Photo by Madoline Markham.
0512 Hamilton Family
McKinley, Joelle, Ellie and Anne Merrick Hamilton play a board game with the foster twins who were a part of their family for more than a year.
Life isn’t like it used to be for the Hamiltons.
“Fostering, like parenting, is the hardest job you will ever love,” Joelle Hamilton said.
The family, including daughters Anne Merrick (16), McKinley (13) and Ellie (8) became the foster family to four-year-old twin girls in 2010.
“Not only did John and I have two new daughters, but the girls also had two new sisters,” she said. “And, our baby became the middle child overnight.”
The experience was also life-altering for the foster children.
“They were removed from their home, their families, their pets, their preschool and their favorite toys, which was extremely stressful,” Hamilton said.
The children went through a grieving process, and working through all those issues was challenging, according to Hamilton. “You can read about it, and talk about it, but only when you live it, do you understand how intense it is,” she said.
But still, the rewards of fostering far outweigh the challenges for the Hamiltons. Hamilton’s voice cracked with emotion as she spoke of all the joy the family experienced with the twins: “It was like grandparents watching their new grandchildren.”
There was always a little anxiety but for Hamilton there was much joy in watching kids who went through a really hard time grow, mature and learn how to deal with grief and anger—and to then watch the children become part of the family, community and the church. It was very special.
“We were blessed. I am passionate about loving, protecting and caring for all the Lord has given us. And children are our most precious gifts,” she said.
Becoming a foster family was not an impulsive decision for the Hamiltons. They became interested through the orphan ministry at their church, Covenant Presbyterian. Another factor was the emphasis on orphan work at The Church at Brook Hills and its “Radical” sermon series.
The family prayed long and hard before making the decision to become a foster family. As a first step, they enrolled in a 10-week group preparation and selection class held by the Alabama Baptist Children’s Home (ABCH).
After the classes, the next step was the licensing process, which normally takes six to nine months. Once licensed, the Hamiltons opened their home to the twins.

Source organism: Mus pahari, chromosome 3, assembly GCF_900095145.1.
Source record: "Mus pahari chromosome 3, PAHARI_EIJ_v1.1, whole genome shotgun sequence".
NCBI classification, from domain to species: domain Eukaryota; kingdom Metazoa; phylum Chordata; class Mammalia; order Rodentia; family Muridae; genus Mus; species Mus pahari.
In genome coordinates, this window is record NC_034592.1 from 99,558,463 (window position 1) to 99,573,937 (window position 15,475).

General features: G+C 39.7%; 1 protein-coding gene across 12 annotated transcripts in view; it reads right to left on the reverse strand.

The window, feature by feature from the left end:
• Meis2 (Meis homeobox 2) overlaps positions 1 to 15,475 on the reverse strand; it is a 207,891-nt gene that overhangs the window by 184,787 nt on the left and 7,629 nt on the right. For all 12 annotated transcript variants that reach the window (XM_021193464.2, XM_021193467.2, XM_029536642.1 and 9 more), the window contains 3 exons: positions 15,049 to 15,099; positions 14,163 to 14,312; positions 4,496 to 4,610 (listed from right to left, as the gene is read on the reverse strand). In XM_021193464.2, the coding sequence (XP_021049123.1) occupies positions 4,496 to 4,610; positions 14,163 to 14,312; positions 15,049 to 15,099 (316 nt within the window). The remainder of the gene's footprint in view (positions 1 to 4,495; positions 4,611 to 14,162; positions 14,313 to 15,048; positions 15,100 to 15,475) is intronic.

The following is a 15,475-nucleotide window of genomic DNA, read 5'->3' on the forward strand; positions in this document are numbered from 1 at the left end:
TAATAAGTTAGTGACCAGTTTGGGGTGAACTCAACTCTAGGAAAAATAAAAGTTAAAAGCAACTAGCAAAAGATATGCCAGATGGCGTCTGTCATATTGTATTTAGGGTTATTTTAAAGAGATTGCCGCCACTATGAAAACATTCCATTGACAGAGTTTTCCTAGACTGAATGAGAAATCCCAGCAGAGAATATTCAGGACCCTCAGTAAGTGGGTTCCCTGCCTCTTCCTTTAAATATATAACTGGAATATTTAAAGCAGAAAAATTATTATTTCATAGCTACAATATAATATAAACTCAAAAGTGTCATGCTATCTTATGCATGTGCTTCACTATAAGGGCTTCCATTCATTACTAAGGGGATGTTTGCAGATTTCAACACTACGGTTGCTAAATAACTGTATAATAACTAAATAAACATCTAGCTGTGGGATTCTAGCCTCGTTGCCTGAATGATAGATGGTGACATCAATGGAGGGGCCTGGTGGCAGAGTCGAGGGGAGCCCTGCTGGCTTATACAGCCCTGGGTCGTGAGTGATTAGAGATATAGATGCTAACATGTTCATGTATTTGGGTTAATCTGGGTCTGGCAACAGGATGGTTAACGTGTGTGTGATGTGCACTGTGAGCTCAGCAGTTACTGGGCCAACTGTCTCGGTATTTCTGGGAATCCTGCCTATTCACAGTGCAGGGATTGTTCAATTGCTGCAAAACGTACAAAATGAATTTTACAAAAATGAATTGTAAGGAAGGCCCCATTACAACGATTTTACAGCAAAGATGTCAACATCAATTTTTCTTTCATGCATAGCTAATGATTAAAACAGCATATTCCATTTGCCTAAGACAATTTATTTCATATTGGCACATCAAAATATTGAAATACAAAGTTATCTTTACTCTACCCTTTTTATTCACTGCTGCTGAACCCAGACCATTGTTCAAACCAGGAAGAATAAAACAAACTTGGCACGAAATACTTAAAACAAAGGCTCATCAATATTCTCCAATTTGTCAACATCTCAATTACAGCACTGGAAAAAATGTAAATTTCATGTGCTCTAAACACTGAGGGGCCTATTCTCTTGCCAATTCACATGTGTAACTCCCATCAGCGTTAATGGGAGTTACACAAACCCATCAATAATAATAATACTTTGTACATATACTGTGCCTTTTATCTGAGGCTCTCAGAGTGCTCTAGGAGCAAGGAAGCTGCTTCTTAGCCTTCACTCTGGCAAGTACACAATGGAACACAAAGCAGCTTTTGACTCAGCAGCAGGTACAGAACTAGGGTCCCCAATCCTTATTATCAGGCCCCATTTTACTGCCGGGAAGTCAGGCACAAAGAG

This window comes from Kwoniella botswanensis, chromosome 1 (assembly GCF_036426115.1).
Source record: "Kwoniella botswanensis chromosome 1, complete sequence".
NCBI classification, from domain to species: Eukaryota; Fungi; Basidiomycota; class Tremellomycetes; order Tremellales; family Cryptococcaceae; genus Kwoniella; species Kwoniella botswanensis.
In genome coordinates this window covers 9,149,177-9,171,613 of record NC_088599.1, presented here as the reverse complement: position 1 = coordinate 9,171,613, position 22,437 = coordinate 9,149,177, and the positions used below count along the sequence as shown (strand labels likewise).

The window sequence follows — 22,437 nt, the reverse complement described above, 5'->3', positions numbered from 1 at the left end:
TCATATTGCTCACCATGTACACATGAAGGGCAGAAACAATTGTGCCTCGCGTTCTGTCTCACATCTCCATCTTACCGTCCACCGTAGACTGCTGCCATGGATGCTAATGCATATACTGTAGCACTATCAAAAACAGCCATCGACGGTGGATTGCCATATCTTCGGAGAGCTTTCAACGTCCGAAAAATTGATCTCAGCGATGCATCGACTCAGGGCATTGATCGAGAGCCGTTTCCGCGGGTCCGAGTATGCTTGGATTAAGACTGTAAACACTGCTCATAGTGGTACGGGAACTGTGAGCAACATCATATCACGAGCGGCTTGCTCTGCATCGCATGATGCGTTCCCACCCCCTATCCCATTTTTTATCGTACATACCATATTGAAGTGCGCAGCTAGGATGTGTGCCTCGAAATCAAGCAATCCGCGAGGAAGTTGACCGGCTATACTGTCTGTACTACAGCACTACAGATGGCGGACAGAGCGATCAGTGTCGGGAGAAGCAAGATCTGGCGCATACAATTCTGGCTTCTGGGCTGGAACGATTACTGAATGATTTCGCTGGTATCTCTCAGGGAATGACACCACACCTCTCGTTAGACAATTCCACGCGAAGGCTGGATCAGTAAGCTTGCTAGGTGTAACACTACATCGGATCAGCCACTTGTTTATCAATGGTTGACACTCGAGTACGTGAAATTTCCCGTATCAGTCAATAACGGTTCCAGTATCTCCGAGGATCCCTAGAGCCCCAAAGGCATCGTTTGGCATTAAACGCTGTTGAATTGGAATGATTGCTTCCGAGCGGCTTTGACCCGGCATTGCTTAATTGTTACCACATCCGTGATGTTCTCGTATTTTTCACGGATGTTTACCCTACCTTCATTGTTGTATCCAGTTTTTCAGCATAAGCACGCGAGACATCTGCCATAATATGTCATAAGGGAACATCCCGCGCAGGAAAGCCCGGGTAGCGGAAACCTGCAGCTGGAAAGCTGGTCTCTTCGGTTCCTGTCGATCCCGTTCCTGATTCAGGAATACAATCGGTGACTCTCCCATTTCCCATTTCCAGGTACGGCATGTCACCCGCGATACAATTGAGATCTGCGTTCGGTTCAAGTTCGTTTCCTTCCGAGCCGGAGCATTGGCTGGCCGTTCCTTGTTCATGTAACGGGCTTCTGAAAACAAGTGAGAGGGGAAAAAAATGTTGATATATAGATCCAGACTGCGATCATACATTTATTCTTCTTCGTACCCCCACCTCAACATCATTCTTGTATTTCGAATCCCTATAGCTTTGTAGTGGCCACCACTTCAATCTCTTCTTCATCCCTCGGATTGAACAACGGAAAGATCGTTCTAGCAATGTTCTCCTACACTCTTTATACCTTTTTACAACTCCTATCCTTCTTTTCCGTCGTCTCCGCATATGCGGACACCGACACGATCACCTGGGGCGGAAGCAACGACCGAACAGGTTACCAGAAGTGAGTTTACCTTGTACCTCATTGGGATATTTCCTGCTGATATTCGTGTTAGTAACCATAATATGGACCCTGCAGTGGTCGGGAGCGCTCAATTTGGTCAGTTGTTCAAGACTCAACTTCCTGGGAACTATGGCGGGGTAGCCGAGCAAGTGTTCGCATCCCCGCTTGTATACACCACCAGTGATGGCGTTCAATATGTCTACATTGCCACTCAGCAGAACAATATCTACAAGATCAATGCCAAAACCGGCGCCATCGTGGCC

The twins remained with the Hamilton’s for more than a year, but fostering is not permanent. It is the goal of the Department of Human Resources (DHR) to reunite the children with their biological family. The twins’ biological family worked with DHR, and they reunited in March.
The reunion was a whirlwind for everyone. The twins had a few overnight weekend visits with their family and did very well, according to Hamilton. The judge encouraged the Hamiltons to interact with the biological family, which gave them a chance to get to know them.
“It’s been very rewarding and encouraging for us,” she said. “It’s clear they love their children so much and have spent their life trying to get the children back.”
Hamilton said the first weekend the twins left for a home visit left her feeling vulnerable, like when she drove home with her first newborn baby in the backseat of the car. “What if something happens to them, and they get hurt?” she thought.
The twins’ family invited the Hamiltons to a family event after the reunion. “It was a privilege to be included,” she said.
The Hamiltons plan to take a brief break from fostering to spend some individual family time together.
“Last night John and I drove to church together (the girls went separately), and we felt like honeymooners and grandparents all at the same time!”
For those interested in becoming foster parents, Hamilton suggests attending the 10-week classes at ABCH. “That’s a perfect waytofindoutiffosteringisrightforyou,” she said.
For more information on the Alabama Baptist Children’s Home, visit www. alabamachild.org.